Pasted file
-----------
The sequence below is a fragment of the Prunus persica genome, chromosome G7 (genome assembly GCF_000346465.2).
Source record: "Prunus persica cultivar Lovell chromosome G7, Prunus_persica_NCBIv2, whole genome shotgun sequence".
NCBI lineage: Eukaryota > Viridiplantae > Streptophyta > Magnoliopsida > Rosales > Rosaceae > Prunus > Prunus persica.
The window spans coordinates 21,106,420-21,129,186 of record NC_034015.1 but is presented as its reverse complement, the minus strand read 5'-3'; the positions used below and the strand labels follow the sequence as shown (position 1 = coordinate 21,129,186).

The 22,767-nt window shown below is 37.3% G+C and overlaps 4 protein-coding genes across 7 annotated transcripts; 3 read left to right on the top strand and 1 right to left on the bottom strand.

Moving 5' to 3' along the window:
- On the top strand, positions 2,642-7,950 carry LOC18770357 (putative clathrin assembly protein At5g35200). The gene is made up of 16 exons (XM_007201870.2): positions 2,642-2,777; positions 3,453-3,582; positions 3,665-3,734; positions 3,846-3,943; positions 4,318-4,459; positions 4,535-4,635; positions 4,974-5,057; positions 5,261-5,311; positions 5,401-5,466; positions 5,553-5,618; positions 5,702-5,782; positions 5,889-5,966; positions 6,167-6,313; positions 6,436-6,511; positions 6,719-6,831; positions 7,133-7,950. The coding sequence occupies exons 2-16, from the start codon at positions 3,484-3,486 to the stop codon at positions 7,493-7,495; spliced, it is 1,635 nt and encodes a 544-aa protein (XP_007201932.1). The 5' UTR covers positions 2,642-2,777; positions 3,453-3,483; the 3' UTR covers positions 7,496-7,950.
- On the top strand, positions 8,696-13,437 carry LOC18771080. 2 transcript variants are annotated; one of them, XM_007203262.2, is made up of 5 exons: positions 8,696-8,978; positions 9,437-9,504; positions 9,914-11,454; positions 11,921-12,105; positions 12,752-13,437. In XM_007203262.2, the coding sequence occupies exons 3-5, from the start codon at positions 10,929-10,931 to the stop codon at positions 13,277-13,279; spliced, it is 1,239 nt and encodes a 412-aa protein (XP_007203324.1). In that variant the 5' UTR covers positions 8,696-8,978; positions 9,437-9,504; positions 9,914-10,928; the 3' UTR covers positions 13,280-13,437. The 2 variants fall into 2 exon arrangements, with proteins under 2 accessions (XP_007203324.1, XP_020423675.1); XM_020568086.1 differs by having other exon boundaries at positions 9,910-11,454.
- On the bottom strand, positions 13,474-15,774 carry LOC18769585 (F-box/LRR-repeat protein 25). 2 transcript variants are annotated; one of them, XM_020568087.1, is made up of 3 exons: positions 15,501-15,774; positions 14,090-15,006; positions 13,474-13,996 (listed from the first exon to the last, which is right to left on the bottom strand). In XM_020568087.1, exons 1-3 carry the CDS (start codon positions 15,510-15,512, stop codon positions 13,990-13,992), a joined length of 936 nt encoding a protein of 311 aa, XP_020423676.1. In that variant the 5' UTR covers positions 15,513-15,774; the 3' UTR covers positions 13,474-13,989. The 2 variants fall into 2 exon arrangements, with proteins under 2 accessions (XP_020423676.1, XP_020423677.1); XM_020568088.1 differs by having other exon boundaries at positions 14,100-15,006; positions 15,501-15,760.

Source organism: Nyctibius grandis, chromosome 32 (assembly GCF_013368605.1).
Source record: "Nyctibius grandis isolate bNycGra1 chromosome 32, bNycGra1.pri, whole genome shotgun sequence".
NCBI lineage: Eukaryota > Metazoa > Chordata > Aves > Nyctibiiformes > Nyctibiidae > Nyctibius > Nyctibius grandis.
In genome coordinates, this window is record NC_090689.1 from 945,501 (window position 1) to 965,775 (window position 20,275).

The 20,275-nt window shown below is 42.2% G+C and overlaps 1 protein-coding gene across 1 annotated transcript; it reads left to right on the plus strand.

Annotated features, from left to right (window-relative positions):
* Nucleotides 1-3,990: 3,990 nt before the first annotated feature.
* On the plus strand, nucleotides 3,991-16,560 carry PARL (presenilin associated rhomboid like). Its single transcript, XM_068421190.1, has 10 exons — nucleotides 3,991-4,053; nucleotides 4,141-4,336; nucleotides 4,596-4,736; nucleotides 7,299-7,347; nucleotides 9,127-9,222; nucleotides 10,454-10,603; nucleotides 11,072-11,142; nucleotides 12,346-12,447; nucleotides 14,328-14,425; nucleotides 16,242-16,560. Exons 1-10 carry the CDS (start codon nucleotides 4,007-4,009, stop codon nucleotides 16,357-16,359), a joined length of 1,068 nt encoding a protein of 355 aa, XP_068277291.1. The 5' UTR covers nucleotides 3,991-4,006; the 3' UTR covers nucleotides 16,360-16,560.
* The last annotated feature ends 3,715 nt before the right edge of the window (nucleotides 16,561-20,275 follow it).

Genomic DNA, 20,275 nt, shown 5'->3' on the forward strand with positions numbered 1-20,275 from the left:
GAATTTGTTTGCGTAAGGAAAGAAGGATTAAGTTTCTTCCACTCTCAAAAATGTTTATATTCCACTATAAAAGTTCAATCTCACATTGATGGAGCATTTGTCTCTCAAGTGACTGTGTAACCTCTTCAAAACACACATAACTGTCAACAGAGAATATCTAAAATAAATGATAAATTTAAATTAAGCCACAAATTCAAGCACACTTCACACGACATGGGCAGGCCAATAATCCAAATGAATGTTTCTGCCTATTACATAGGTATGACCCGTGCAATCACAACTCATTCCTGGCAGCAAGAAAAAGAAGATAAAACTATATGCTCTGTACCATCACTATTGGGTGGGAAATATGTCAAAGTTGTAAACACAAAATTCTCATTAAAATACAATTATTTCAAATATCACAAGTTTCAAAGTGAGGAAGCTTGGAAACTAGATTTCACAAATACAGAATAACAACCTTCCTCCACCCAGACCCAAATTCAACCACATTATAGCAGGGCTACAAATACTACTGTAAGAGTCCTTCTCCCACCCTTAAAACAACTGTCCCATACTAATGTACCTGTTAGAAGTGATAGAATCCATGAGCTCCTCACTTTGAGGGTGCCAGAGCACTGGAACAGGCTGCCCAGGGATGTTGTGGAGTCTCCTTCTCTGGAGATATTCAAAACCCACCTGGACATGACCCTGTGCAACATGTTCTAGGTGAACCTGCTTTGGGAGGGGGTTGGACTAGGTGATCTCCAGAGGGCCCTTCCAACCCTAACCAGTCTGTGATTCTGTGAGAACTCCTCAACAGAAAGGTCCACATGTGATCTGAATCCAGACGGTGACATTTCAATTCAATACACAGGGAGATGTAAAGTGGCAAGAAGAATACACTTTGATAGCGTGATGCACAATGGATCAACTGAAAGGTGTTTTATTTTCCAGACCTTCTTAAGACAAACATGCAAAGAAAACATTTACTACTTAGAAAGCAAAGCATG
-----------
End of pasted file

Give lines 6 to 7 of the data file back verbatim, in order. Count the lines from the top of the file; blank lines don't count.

Moving 5' to 3' along the window:
- On the top strand, positions 2,642-7,950 carry LOC18770357 (putative clathrin assembly protein At5g35200). The gene is made up of 16 exons (XM_007201870.2): positions 2,642-2,777; positions 3,453-3,582; positions 3,665-3,734; positions 3,846-3,943; positions 4,318-4,459; positions 4,535-4,635; positions 4,974-5,057; positions 5,261-5,311; positions 5,401-5,466; positions 5,553-5,618; positions 5,702-5,782; positions 5,889-5,966; positions 6,167-6,313; positions 6,436-6,511; positions 6,719-6,831; positions 7,133-7,950. The coding sequence occupies exons 2-16, from the start codon at positions 3,484-3,486 to the stop codon at positions 7,493-7,495; spliced, it is 1,635 nt and encodes a 544-aa protein (XP_007201932.1). The 5' UTR covers positions 2,642-2,777; positions 3,453-3,483; the 3' UTR covers positions 7,496-7,950.